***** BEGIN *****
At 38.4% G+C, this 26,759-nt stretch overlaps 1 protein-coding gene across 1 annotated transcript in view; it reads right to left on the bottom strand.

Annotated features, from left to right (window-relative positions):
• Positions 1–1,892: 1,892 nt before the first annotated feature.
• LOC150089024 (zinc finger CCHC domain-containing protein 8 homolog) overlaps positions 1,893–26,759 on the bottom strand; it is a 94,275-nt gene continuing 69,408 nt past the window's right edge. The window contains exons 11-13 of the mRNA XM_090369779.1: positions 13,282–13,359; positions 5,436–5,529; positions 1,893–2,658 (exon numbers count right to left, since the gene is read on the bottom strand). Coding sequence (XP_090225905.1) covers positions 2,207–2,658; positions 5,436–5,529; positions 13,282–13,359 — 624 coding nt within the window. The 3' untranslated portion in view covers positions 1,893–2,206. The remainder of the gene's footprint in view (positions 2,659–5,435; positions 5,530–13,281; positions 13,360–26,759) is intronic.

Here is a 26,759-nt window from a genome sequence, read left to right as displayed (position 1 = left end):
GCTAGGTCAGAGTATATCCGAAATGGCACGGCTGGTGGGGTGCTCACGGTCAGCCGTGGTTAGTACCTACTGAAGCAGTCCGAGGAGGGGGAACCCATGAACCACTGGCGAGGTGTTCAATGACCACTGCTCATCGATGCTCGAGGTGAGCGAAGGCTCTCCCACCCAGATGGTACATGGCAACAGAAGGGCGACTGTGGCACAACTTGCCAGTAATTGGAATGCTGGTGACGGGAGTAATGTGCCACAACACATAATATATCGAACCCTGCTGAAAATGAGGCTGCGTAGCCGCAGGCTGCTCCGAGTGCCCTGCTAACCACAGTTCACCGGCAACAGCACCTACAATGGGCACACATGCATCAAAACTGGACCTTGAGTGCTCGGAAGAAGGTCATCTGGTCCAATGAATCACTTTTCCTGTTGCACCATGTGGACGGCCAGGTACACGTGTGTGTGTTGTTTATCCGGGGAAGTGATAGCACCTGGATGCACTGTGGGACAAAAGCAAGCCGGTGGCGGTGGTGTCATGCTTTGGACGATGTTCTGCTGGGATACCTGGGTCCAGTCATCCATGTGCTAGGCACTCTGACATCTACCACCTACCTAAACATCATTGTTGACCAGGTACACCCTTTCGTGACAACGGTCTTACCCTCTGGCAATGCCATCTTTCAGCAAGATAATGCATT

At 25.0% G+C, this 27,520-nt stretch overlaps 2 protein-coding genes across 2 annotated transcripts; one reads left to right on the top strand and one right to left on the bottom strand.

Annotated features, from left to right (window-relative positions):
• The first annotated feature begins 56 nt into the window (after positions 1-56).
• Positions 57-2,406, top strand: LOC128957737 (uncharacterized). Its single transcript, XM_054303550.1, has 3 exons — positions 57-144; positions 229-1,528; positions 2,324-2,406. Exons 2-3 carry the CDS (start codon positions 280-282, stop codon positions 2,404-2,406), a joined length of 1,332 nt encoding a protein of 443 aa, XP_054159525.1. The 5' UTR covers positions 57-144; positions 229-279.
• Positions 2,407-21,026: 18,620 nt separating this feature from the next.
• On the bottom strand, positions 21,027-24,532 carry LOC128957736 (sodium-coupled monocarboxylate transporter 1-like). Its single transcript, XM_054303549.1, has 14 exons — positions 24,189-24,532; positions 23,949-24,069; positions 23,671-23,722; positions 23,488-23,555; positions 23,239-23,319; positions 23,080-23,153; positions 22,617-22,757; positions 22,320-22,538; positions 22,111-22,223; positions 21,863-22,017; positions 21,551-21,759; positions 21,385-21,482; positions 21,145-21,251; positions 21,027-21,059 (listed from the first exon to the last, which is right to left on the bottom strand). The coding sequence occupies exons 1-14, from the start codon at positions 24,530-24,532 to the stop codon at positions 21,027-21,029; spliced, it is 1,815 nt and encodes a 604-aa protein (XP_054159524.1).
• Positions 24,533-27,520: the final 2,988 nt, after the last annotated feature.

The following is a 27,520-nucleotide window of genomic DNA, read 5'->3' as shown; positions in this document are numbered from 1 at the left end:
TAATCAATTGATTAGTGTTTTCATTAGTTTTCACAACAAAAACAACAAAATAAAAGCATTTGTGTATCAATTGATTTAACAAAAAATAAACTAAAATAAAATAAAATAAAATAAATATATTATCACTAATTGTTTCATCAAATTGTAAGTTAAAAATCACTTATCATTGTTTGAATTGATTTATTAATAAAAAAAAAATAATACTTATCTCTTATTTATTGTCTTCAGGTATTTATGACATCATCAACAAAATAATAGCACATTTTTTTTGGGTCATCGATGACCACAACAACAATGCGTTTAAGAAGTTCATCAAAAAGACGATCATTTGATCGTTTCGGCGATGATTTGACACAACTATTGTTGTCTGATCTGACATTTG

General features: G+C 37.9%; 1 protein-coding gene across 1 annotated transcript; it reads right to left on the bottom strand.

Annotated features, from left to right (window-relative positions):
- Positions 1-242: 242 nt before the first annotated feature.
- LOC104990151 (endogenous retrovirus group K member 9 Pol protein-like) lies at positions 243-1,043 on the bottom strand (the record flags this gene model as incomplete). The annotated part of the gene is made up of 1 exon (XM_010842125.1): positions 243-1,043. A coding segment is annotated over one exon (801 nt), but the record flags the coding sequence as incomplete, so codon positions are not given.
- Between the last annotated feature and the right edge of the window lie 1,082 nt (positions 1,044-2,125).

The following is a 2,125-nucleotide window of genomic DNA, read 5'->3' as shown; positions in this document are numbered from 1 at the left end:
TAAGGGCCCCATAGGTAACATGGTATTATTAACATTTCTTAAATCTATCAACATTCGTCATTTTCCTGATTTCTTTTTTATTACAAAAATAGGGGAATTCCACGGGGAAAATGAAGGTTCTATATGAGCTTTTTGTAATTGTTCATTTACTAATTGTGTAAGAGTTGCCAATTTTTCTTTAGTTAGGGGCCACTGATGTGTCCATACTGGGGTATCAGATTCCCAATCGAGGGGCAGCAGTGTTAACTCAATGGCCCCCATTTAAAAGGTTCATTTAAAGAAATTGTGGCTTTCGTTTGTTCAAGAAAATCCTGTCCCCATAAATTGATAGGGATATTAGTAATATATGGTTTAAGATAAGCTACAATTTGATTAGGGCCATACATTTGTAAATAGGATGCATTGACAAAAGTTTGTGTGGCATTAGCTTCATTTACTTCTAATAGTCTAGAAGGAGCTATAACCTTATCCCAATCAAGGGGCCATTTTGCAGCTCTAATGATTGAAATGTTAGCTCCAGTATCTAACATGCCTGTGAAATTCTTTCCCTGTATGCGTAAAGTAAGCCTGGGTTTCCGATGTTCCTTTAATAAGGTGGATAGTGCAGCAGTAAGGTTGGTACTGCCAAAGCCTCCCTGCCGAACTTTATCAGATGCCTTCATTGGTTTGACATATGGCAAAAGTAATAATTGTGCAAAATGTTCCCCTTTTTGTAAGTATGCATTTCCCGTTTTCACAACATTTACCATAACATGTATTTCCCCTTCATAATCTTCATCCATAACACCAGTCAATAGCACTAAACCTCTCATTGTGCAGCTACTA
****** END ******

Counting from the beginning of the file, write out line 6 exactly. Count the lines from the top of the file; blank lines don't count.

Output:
GCTAGGTCAGAGTATATCCGAAATGGCACGGCTGGTGGGGTGCTCACGGTCAGCCGTGGTTAGTACCTACTGAAGCAGTCCGAGGAGGGGGAACCCATGAACCACTGGCGAGGTGTTCAATGACCACTGCTCATCGATGCTCGAGGTGAGCGAAGGCTCTCCCACCCAGATGGTACATGGCAACAGAAGGGCGACTGTGGCACAACTTGCCAGTAATTGGAATGCTGGTGACGGGAGTAATGTGCCACAACACATAATATATCGAACCCTGCTGAAAATGAGGCTGCGTAGCCGCAGGCTGCTCCGAGTGCCCTGCTAACCACAGTTCACCGGCAACAGCACCTACAATGGGCACACATGCATCAAAACTGGACCTTGAGTGCTCGGAAGAAGGTCATCTGGTCCAATGAATCACTTTTCCTGTTGCACCATGTGGACGGCCAGGTACACGTGTGTGTGTTGTTTATCCGGGGAAGTGATAGCACCTGGATGCACTGTGGGACAAAAGCAAGCCGGTGGCGGTGGTGTCATGCTTTGGACGATGTTCTGCTGGGATACCTGGGTCCAGTCATCCATGTGCTAGGCACTCTGACATCTACCACCTACCTAAACATCATTGTTGACCAGGTACACCCTTTCGTGACAACGGTCTTACCCTCTGGCAATGCCATCTTTCAGCAAGATAATGCATT